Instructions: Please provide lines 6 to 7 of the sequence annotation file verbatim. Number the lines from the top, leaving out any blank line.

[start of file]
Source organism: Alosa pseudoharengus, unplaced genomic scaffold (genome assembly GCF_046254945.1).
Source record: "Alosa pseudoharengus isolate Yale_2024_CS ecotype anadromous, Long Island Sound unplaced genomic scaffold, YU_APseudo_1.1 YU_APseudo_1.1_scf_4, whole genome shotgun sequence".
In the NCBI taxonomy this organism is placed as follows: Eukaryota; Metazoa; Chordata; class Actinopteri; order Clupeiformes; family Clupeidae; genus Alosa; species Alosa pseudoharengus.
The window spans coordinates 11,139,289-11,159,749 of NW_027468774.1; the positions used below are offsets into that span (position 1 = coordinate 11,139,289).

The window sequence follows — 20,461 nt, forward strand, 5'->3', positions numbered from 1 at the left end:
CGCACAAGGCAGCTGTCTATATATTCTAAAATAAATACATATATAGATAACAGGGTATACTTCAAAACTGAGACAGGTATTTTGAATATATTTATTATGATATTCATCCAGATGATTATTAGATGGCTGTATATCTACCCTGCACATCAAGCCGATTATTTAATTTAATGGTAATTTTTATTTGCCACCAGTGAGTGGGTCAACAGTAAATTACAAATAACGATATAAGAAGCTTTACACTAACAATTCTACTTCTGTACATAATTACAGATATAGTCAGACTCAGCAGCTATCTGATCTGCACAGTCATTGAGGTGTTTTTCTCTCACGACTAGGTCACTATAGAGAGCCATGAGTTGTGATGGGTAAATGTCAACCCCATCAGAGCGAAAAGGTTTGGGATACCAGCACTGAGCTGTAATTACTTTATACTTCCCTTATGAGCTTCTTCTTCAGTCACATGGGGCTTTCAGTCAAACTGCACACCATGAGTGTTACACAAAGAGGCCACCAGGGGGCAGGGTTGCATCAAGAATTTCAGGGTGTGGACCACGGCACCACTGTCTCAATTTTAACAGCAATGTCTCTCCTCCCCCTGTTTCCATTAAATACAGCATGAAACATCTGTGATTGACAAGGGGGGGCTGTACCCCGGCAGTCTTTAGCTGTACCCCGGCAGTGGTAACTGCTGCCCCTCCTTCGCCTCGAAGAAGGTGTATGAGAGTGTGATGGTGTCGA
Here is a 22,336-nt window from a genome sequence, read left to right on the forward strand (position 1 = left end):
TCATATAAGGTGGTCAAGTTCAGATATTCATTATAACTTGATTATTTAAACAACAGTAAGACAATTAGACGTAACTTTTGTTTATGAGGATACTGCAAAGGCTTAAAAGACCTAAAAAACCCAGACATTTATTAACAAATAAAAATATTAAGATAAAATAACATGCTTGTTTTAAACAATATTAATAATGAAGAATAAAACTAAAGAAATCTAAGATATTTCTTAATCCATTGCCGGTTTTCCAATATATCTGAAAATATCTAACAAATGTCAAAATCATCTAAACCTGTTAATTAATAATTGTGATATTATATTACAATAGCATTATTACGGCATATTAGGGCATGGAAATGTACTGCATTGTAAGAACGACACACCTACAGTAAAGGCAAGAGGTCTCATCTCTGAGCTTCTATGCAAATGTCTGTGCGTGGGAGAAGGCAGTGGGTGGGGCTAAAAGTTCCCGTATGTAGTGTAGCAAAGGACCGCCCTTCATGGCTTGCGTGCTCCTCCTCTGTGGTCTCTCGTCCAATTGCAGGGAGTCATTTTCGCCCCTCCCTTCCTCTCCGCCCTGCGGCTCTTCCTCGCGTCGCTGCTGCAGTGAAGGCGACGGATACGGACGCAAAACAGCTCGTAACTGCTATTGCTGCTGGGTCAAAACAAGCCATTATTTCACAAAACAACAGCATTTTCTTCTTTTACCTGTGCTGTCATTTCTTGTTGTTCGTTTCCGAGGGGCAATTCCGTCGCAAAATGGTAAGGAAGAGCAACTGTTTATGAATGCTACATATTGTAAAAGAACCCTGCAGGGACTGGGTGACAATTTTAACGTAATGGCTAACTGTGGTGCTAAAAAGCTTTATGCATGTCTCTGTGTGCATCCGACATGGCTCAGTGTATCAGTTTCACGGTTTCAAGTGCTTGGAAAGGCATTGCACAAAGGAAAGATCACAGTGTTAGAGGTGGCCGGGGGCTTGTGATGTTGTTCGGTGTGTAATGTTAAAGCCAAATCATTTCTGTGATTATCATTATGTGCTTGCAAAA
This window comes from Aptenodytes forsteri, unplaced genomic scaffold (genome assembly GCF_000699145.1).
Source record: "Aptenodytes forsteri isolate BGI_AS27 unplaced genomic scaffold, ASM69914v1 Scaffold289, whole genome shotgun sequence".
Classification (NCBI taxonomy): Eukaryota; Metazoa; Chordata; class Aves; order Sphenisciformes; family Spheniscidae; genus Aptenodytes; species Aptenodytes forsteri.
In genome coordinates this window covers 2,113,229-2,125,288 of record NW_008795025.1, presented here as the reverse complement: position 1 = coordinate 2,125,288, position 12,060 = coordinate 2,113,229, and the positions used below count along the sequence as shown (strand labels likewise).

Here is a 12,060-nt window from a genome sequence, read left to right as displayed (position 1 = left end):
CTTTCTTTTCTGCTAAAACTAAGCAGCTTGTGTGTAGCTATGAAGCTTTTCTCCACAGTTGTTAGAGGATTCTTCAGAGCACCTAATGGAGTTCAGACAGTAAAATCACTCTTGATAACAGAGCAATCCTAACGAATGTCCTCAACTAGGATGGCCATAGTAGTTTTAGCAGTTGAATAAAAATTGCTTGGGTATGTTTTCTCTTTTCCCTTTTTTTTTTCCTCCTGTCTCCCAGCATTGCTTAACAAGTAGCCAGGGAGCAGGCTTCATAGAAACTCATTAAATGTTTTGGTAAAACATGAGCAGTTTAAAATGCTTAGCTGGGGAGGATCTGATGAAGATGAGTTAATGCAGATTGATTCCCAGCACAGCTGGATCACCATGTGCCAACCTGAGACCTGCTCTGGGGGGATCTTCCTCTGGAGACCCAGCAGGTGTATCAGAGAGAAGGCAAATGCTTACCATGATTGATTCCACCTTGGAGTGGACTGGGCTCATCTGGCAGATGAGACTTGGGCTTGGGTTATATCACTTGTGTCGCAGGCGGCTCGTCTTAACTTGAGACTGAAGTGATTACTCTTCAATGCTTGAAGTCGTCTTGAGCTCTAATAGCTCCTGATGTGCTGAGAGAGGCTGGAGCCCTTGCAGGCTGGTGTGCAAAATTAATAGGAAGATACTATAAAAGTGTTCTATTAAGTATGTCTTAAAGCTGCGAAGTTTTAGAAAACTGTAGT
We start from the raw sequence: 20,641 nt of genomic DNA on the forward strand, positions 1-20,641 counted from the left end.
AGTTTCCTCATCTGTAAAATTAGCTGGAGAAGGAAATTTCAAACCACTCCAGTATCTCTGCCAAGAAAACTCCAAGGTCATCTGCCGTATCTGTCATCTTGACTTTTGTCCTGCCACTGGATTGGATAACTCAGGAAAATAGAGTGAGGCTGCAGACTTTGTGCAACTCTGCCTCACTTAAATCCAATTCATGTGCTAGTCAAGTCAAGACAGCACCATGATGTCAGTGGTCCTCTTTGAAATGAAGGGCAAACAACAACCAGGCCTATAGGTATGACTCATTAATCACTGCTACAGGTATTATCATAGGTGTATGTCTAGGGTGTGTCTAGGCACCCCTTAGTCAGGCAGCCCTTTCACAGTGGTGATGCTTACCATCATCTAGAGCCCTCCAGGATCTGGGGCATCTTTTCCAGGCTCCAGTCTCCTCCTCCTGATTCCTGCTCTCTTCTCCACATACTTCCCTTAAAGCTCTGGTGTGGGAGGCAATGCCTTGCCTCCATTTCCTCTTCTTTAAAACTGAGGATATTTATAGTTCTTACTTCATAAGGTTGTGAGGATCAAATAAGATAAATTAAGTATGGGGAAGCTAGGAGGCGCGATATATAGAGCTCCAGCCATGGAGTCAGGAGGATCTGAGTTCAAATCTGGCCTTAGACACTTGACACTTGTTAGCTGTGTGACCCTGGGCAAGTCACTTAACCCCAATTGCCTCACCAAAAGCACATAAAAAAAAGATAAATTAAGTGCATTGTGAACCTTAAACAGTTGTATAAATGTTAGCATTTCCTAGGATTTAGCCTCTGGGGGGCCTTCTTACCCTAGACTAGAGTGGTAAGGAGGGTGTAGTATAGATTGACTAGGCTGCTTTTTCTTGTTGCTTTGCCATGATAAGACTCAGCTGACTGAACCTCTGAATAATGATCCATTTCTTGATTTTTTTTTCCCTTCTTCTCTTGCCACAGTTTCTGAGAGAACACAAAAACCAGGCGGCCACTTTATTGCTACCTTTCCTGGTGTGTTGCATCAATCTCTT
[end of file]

CGCACAAGGCAGCTGTCTATATATTCTAAAATAAATACATATATAGATAACAGGGTATACTTCAAAACTGAGACAGGTATTTTGAATATATTTATTATGATATTCATCCAGATGATTATTAGATGGCTGTATATCTACCCTGCACATCAAGCCGATTATTTAATTTAATGGTAATTTTTATTTGCCACCAGTGAGTGGGTCAACAGTAAATTACAAATAACGATATAAGAAGCTTTACACTAACAATTCTACTTCTGTACATAATTACAGATATAGTCAGACTCAGCAGCTATCTGATCTGCACAGTCATTGAGGTGTTTTTCTCTCACGACTAGGTCACTATAGAGAGCCATGAGTTGTGATGGGTAAATGTCAACCCCATCAGAGCGAAAAGGTTTGGGATACCAGCACTGAGCTGTAATTACTTTATACTTCCCTTATGAGCTTCTTCTTCAGTCACATGGGGCTTTCAGTCAAACTGCACACCATGAGTGTTACACAAAGAGGCCACCAGGGGGCAGGGTTGCATCAAGAATTTCAGGGTGTGGACCACGGCACCACTGTCTCAATTTTAACAGCAATGTCTCTCCTCCCCCTGTTTCCATTAAATACAGCATGAAACATCTGTGATTGACAAGGGGGGGCTGTACCCCGGCAGTCTTTAGCTGTACCCCGGCAGTGGTAACTGCTGCCCCTCCTTCGCCTCGAAGAAGGTGTATGAGAGTGTGATGGTGTCGA
Here is a 22,336-nt window from a genome sequence, read left to right on the forward strand (position 1 = left end):